Over the last week I’ve finally caught up on all the new cameras that have come out recently. I don’t consider myself a huge gearhead, though combined with bicycling, photography does provide a bit of a techie outlet at times.
It isn’t new news, but Nikon and Canon each have a pair of new pro DSLRs out, and then some. What is newsworthy though is that these new cameras are all highly evolutionary, while not necessarily being revolutionary.
I don’t say that to make myself feel better for not buying one of the new cameras (yet), I say it because I’d like to offer some camera buying advice to my “amateur” friends interested in getting into DSLR photography and “pro” friends who are wondering if they need to upgrade or not.
The four (or five, depending on how you count) new cameras are the Nikon D4, Nikon D800, Canon EOS 1D X and the Canon 5d Mark III. They offer better resolution – all the way up to 36MP for the Nikon D800, improved auto-focus, improved low-light performance, more video functionality and impressive metering improvements over their predecessors. Nikon’s even offers a second D800E model with the anti-aliasing filter removed to improve sharpness (that’s the fifth camera.)
No doubt, these cameras are all drool-worthy. But should you upgrade? Here are my five reasons why you should consider sticking with your current camera – maybe…
1) Megapixels are overrated.*
Have you seen National Geographic lately? You’d be surprised to find out how many images published over the past few years in these hallowed pages were taken with the 12mp Nikon D3/D3s/D700 or the 16mp Canon EOS 1D Mark IV.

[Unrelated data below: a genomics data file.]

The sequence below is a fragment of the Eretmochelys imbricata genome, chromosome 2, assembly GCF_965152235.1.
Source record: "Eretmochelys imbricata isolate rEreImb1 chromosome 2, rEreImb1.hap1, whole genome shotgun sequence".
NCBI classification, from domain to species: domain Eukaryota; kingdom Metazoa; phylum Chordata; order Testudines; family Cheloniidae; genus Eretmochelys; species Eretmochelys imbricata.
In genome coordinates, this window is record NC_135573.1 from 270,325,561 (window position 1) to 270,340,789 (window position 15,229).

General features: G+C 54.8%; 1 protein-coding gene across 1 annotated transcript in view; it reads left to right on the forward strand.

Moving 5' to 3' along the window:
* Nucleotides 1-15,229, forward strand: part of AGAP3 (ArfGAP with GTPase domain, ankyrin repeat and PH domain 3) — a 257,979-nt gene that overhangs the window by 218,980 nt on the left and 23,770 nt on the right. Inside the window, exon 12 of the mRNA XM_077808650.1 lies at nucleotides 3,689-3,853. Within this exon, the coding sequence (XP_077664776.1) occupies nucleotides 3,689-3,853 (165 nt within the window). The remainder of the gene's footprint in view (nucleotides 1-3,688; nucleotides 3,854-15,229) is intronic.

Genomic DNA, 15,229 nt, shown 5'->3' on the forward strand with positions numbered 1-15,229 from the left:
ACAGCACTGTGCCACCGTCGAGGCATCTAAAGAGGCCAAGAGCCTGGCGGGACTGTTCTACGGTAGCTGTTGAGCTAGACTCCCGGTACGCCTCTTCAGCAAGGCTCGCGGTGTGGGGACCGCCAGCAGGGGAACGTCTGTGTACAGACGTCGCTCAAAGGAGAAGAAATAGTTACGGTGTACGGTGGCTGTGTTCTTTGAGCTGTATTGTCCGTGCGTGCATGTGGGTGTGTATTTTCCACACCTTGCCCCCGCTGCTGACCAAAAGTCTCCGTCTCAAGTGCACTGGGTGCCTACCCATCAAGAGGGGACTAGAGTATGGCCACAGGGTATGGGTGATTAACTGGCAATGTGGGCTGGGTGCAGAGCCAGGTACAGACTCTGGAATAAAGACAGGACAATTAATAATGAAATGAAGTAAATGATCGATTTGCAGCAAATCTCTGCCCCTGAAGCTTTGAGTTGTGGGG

Even with recent improvements in sensors, a relatively modern (2009+) 12-16mp sensor provides better images than we could have ever imagined from 35mm film.
The 36mp Nikon D800 and 22mp Canon 5d Mark III may replace medium format studio cameras in certain instances, but for most photographic applications the resolution isn’t yet required. Is it nice? Yes. Would I refuse either if given to me? No. Will I buy one? Not likely.
(* Not being a fortuneteller, I may live to eat my words on this subject in a year or two…)
2) Even “cheap” cameras focus amazingly fast and facilitate near-perfect exposures
I’ve seen the evolution of auto-focus and auto-exposure over the last 25 years and honestly doubt it can get much better. The high-end features of cameras like the Nikon D2 and Canon EOS 1d Mark II have “trickled down” into consumer level cameras – and the pro cameras are only getting more accurate with each release.
Have you picked up a Canon T2i or Nikon D3100 recently? Go to Best Buy or Target and take these little gems for a whirl. Zip, beep, snap! Focus is faster (including tracking moving targets) and exposure is more accurate (including backlit subjects) in these $500 cameras than pro-level $5,000 cameras were five years ago. To be sure there are subtleties that pros appreciate, but they are subtle.
3) High ISO (low light) shooting is amazing in newer DSLRs
Need to shoot in a darkened room or increase shutter speed for sports? Newer cameras have you covered.
I won’t regale you with stories of the thousands of rolls of Tri-X I pushed to 1600 ISO and developed in two-bath Diafine so I could capture football, basketball, or other sporting events. Oh wait, I just did… And you know what, those images – even when properly exposed and developed – were horrible in comparison to any modern DSLR at 1600.
Even my trusty Nikon D200 can outdo Tri-X at 1600 ISO. And my Canon EOS 1D Mark IV runs circles around the D200, even when set to 12,800 or 25,600! I’m sure the new crop of pro cameras is even better.
I owned a Nikon D7000 for a while and it was pretty good at 3,200 ISO – I understand Nikon’s D5100 and Canon’s T3i/7D have similar results. Better resolution was had from the Canon 5d Mark II, and still nice at 3,200.
Again, the newer DSLRs are all great. But you’ll have to spend a little money beyond the standard “kit” lens to truly take advantage of the low light capabilities
4) Pro cameras are expensive, not necessarily better